Bacillus thuringiensis  167.2±7.60a 
Entomopathogens on a smooth surfaceControla  197.8±4.80a 
Metarhizium anisopliae  128.0±5.80c 
Beauveria bassiana  97.3±1.10d 
Bacillus thuringiensis  144.9±8.00b 
Entomopathogens on soy leavesControla  133.9±6.91a 
Metarhizium anisopliae  134.4±6.90a 
Beauveria bassiana  89.1±3.18b 
Bacillus thuringiensis  136.1±8.03a 
Entomopathogens mixed with candy pasteControla  169.8±7.56a 
Metarhizium anisopliae  141.9±9.86b 
Beauveria bassiana  117.3±7.88d 
Bacillus thuringiensis  131.3±7.97c 
a

Sterilized distilled water.

Different letters in the column indicate significant differences between treatment averages, using Bayesian contrasts at a 95% credibility level.

Fig. 1.
(0.33MB).

Survival curve (hours) of Africanized Apis mellifera workers. (A) Entomopathogens sprayed on A. mellifera, (B) entomopathogens on a smooth surface, (C) entomopathogens on soy leaves and (D) entomopathogens mixed with candy paste. Kaplan–Meier vs Weibull survival test adjusted for time (h). Temperature 27±2°C, 12-h photophase and relative humidity of 60±10%. Sterilized distilled water.

Entomopathogens on a smooth surface

All the entomopathogens evaluated reduced the survival of A. mellifera workers when they came into contact with the smooth surface containing these agents (Table 1). B. bassiana was the entomopathogen that most reduced the survival of the workers, in which 50% of the population survived for 97.3h after the experiment began. M. anisopliae reduced survival to 128h and B. thuringiensis to 144.9h. In the control group, on the other hand, 50% of A. mellifera survived for 197.8h; that is, for 8 days (Fig. 1B).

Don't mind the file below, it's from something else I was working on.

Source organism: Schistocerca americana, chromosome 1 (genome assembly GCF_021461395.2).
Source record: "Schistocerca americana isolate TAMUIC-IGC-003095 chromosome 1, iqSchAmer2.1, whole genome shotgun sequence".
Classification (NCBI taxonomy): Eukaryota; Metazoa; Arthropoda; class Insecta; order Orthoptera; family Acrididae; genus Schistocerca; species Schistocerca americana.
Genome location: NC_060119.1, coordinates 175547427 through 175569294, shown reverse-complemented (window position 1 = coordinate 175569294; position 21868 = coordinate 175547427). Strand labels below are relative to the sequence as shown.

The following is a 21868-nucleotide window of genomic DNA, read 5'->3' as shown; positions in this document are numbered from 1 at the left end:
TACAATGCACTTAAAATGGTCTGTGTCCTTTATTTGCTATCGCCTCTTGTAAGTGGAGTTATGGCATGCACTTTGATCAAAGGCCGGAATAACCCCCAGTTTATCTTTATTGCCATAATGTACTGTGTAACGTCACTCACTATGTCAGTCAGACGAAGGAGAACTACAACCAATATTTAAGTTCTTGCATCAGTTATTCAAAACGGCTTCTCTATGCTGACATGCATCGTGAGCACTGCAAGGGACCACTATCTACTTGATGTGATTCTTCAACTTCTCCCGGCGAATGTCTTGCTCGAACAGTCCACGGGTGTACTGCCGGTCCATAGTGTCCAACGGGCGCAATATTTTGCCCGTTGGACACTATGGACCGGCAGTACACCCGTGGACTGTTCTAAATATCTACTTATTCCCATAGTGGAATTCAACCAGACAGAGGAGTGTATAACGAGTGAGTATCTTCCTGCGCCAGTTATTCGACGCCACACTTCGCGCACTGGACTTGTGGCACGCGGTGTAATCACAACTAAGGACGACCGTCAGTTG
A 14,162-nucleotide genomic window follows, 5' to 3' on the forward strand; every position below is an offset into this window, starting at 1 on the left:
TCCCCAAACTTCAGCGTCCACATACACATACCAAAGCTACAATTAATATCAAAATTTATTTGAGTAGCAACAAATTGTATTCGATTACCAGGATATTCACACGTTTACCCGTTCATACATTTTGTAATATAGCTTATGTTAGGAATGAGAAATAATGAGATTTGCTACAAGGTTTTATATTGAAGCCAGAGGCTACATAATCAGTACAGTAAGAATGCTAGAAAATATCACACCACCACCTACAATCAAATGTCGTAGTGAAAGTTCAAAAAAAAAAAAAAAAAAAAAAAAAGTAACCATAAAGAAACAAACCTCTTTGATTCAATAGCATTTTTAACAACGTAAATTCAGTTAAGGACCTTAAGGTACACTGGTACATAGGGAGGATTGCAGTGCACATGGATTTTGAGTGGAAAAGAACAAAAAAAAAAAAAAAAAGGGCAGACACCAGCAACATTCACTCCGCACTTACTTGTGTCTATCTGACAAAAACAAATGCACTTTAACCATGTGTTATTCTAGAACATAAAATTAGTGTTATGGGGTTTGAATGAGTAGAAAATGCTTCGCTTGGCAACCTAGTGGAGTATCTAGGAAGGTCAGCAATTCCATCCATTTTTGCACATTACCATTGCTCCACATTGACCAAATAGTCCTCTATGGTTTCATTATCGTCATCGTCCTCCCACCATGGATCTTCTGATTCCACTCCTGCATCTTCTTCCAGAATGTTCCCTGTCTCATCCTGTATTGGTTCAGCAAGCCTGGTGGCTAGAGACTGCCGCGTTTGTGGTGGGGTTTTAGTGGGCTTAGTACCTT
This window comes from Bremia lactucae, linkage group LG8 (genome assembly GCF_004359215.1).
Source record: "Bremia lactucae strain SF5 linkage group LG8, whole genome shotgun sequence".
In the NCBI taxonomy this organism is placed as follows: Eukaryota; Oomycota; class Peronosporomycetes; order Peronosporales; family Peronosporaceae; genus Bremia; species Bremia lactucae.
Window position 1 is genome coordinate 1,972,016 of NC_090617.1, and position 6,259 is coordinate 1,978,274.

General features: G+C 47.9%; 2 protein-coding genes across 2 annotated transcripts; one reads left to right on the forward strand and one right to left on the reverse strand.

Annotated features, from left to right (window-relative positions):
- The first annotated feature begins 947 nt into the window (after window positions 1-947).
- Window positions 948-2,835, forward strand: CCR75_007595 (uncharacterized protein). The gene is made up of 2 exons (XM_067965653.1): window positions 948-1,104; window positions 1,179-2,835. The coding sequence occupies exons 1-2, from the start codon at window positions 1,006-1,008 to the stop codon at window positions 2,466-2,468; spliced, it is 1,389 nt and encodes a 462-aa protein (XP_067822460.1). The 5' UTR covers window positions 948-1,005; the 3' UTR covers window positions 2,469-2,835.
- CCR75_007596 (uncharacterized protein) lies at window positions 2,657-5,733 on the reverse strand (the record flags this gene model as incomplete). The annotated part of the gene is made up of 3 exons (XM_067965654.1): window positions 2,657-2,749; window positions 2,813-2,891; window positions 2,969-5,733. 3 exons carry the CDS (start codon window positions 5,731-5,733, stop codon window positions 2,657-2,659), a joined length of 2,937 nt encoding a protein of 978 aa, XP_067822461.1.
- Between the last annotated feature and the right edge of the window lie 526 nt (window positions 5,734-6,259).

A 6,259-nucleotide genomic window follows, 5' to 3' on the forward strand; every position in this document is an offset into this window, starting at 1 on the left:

Entomopathogens on soy leaves

When sprayed on soy leaves, the entomopathogen B. bassiana reduced the survival of A. mellifera workers (Table 1). In this bioassay, 50% of the workers survived for 89.1h after the experiment began (Fig. 1C).

Entomopathogens mixed with candy paste

When B. bassiana was mixed with the candy paste and offered to the workers as food, it caused a reduction in survival (117.3h) when compared to other treatments. However, in comparison to other bioassays, this technique least affected the longevity of A. mellifera (Table 1 and Fig. 1D).

Histological analysis of the A. mellifera ventricle

There were no changes in the ventricular cell length of A. mellifera workers fed with candy paste integrated with B. thuringiensis, B. bassiana, M. anisopliae or pure candy paste (Table 2).

Table 2.

Length (μm) (±SE) of Africanized Apis mellifera worker midgut (ventricle) cells after feeding with candy paste mixed with the entomopathogens. Temperature 27±2°C, 12-h photophase and relative humidity of 60±10%.

Treatments  Ventricle cells (μm) 
Controla  106.7±8.33a 
Metharizium anisopliae  92.0±0.17a 
Beauveria bassiana  83.2±16.10a 
Bacillus thuringiensis  102.3±18.42a 
CV%  11.86 
a